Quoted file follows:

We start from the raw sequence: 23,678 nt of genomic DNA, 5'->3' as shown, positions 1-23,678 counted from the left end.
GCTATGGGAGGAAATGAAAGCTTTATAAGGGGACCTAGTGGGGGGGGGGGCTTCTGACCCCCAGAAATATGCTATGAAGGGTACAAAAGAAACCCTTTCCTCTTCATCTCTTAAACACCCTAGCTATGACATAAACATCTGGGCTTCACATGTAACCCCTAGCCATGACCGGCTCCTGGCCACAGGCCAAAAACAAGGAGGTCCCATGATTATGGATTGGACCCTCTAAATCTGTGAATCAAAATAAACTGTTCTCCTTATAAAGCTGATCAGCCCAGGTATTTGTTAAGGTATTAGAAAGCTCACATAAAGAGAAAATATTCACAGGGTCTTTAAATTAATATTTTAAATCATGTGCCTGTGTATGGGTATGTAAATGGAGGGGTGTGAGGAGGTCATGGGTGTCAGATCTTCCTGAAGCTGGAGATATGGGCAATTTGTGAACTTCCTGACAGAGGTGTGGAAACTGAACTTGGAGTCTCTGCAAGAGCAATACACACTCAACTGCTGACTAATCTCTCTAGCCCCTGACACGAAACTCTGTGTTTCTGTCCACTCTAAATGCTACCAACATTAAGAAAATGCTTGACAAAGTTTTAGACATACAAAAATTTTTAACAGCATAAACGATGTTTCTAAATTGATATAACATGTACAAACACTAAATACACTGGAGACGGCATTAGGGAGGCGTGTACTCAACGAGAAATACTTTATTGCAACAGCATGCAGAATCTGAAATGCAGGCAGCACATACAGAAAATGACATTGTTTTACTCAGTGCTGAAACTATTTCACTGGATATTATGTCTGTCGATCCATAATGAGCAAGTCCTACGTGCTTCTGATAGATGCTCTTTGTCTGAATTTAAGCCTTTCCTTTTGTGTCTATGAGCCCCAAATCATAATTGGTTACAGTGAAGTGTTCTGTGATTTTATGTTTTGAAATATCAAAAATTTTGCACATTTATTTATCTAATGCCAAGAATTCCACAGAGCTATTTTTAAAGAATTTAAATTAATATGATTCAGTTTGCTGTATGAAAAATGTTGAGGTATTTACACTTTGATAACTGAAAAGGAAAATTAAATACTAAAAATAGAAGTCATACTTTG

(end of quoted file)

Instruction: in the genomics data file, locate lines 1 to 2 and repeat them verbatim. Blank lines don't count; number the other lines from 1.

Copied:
We start from the raw sequence: 23,678 nt of genomic DNA, 5'->3' as shown, positions 1-23,678 counted from the left end.
GCTATGGGAGGAAATGAAAGCTTTATAAGGGGACCTAGTGGGGGGGGGGGCTTCTGACCCCCAGAAATATGCTATGAAGGGTACAAAAGAAACCCTTTCCTCTTCATCTCTTAAACACCCTAGCTATGACATAAACATCTGGGCTTCACATGTAACCCCTAGCCATGACCGGCTCCTGGCCACAGGCCAAAAACAAGGAGGTCCCATGATTATGGATTGGACCCTCTAAATCTGTGAATCAAAATAAACTGTTCTCCTTATAAAGCTGATCAGCCCAGGTATTTGTTAAGGTATTAGAAAGCTCACATAAAGAGAAAATATTCACAGGGTCTTTAAATTAATATTTTAAATCATGTGCCTGTGTATGGGTATGTAAATGGAGGGGTGTGAGGAGGTCATGGGTGTCAGATCTTCCTGAAGCTGGAGATATGGGCAATTTGTGAACTTCCTGACAGAGGTGTGGAAACTGAACTTGGAGTCTCTGCAAGAGCAATACACACTCAACTGCTGACTAATCTCTCTAGCCCCTGACACGAAACTCTGTGTTTCTGTCCACTCTAAATGCTACCAACATTAAGAAAATGCTTGACAAAGTTTTAGACATACAAAAATTTTTAACAGCATAAACGATGTTTCTAAATTGATATAACATGTACAAACACTAAATACACTGGAGACGGCATTAGGGAGGCGTGTACTCAACGAGAAATACTTTATTGCAACAGCATGCAGAATCTGAAATGCAGGCAGCACATACAGAAAATGACATTGTTTTACTCAGTGCTGAAACTATTTCACTGGATATTATGTCTGTCGATCCATAATGAGCAAGTCCTACGTGCTTCTGATAGATGCTCTTTGTCTGAATTTAAGCCTTTCCTTTTGTGTCTATGAGCCCCAAATCATAATTGGTTACAGTGAAGTGTTCTGTGATTTTATGTTTTGAAATATCAAAAATTTTGCACATTTATTTATCTAATGCCAAGAATTCCACAGAGCTATTTTTAAAGAATTTAAATTAATATGATTCAGTTTGCTGTATGAAAAATGTTGAGGTATTTACACTTTGATAACTGAAAAGGAAAATTAAATACTAAAAATAGAAGTCATACTTTG